Charge syndrome is a rare genetic disorder (1 out of 10 000 births) caused by a mutation in a copy of CHD7 gene, resulting in many defects. This syndrome is recognised as being the major cause of congenital deafness and blindness. In infected children, neurological disorders increase with age. Dr Parras’ team at the ICM has shown that this anomaly could be related to a deficient myelination process. Their discoveries indicate that CHD7 gene is essential for oligodendrocyte maturation and myelin formation. This new potential therapeutic target could lead to the development of new treatments for people suffering from diseases due to myelination defects.
CHARGE syndrome is manifested by many congenital malformations: malformations of the eye, heart, nose, growth and psychomotor development delay, genito-urinary problems, ear deficiencies. Most patients with CHARGE syndrome show alterations of the central nervous system, with white matter defects and the formation of the myelin sheath, substance surrounding and protecting the axons allowing the rapid transmission of information in the Nervous System. This demyelination, which occurs in the brain, but also in the spinal cord, is partly responsible, in function of its location, for motor, sensory, balance and visual disorders…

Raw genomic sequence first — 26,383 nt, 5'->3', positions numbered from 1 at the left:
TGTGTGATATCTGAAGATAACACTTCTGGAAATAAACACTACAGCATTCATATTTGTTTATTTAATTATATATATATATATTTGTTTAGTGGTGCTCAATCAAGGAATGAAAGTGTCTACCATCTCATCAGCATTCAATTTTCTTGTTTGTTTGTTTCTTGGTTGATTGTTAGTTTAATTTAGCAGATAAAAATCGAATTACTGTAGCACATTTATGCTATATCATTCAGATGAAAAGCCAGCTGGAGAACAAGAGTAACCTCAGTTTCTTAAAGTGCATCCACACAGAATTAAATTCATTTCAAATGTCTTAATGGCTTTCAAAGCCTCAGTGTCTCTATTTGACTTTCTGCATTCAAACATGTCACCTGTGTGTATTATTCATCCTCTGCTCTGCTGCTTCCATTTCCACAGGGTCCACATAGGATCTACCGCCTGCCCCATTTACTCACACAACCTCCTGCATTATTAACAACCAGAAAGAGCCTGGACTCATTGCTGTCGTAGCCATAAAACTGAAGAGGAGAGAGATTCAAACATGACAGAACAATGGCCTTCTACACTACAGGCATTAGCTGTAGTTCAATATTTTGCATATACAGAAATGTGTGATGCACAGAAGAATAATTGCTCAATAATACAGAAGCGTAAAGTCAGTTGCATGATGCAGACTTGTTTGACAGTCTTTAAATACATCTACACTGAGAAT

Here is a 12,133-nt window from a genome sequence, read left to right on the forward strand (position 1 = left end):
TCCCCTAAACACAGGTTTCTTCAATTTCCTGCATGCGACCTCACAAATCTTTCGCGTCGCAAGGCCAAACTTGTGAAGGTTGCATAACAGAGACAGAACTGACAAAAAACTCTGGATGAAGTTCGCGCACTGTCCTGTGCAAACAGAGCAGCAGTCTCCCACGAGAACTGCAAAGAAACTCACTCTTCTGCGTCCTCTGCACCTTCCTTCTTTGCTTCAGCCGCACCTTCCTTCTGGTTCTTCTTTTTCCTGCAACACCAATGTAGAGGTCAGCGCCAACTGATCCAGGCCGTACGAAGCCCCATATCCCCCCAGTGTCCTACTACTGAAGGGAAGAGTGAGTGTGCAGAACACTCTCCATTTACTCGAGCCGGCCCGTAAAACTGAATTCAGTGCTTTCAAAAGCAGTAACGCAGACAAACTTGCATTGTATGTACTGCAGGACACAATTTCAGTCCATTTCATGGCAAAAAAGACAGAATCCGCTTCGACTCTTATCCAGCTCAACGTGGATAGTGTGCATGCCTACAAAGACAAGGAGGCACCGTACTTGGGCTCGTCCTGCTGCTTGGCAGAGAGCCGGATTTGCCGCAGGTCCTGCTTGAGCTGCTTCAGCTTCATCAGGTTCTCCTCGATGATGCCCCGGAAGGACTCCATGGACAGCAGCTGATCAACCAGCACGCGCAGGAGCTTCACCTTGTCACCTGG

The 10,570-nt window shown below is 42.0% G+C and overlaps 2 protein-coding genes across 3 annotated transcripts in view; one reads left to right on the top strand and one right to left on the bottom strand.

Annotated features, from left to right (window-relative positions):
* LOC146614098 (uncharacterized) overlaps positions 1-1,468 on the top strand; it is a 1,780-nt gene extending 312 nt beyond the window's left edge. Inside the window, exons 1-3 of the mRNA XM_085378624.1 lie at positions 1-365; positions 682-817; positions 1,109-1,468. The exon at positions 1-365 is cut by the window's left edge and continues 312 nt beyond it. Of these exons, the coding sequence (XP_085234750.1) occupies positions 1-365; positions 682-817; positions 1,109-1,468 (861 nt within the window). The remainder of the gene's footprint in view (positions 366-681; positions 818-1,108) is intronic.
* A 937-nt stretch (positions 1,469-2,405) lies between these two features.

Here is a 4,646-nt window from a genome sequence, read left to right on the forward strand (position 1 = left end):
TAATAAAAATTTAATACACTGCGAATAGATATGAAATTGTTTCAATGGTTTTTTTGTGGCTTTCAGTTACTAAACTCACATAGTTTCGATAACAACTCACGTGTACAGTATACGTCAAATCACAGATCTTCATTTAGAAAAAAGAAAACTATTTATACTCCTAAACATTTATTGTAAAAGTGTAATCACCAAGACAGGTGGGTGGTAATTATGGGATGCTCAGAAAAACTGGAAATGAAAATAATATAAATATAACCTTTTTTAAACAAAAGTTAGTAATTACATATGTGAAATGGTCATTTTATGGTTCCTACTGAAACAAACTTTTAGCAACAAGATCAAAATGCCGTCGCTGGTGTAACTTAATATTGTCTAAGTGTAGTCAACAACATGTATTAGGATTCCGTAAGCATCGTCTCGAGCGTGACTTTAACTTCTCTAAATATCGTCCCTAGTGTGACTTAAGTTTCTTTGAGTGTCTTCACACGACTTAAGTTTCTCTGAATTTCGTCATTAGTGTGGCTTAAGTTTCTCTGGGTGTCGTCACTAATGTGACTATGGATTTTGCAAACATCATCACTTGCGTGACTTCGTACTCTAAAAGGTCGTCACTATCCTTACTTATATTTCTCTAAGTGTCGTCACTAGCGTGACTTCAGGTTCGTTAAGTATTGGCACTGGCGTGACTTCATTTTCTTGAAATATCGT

Myelin sheaths are produced by brain cells called oligodendrocytes. Formed from immature precursors that are found everywhere in the brain, these cells have to switch from an immature state to a mature state. This process requires the activation of genes involved in the synthesis of myelin. For this activation, chromatin needs to be uncompressed so that the DNA of these genes is accessible : it is called chromatin remodelling. CHD7 protein being a factor in chromatin remodelling, it has proved to play a major role in oligodendrocyte maturation.
Dr Parras’ team has studied in a mouse model, the role of CHD7 in oligodendrocyte differentiation and myelin formation. They have shown that CHD7 is absent, oligodendrocytes remain blocked in an immature stage, which leads to the observed myelination defects. CHD7 is therefore necessary for oligodendrocyte maturation and is critical for myelin formation and repair. The mechanisms activated by CHD7 could be therapeutic targets to allow myelin regeneration in patients with CHARGE Syndrome, but also for patients with a loss of myelin, as in the case of multiple Sclerosis.